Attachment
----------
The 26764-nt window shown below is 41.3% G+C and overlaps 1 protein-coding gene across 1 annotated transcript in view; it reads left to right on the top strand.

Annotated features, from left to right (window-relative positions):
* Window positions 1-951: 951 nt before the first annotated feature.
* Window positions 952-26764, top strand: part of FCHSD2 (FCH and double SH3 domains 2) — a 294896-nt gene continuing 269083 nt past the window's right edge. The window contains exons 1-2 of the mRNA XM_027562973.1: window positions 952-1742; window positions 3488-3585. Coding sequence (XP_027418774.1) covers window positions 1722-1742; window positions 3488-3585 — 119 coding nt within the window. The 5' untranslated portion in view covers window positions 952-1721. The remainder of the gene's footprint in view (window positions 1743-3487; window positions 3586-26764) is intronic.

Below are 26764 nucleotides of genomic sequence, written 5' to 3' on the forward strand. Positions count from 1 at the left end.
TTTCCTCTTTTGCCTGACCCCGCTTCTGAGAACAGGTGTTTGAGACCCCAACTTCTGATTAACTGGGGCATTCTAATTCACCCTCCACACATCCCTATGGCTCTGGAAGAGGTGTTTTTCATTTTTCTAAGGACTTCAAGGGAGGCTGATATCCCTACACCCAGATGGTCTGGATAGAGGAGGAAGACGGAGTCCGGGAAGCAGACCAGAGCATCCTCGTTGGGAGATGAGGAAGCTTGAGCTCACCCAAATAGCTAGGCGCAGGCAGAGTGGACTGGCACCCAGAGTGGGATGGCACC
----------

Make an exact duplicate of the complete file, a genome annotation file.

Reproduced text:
The 26764-nt window shown below is 41.3% G+C and overlaps 1 protein-coding gene across 1 annotated transcript in view; it reads left to right on the top strand.

Annotated features, from left to right (window-relative positions):
* Window positions 1-951: 951 nt before the first annotated feature.
* Window positions 952-26764, top strand: part of FCHSD2 (FCH and double SH3 domains 2) — a 294896-nt gene continuing 269083 nt past the window's right edge. The window contains exons 1-2 of the mRNA XM_027562973.1: window positions 952-1742; window positions 3488-3585. Coding sequence (XP_027418774.1) covers window positions 1722-1742; window positions 3488-3585 — 119 coding nt within the window. The 5' untranslated portion in view covers window positions 952-1721. The remainder of the gene's footprint in view (window positions 1743-3487; window positions 3586-26764) is intronic.

Below are 26764 nucleotides of genomic sequence, written 5' to 3' on the forward strand. Positions count from 1 at the left end.
TTTCCTCTTTTGCCTGACCCCGCTTCTGAGAACAGGTGTTTGAGACCCCAACTTCTGATTAACTGGGGCATTCTAATTCACCCTCCACACATCCCTATGGCTCTGGAAGAGGTGTTTTTCATTTTTCTAAGGACTTCAAGGGAGGCTGATATCCCTACACCCAGATGGTCTGGATAGAGGAGGAAGACGGAGTCCGGGAAGCAGACCAGAGCATCCTCGTTGGGAGATGAGGAAGCTTGAGCTCACCCAAATAGCTAGGCGCAGGCAGAGTGGACTGGCACCCAGAGTGGGATGGCACC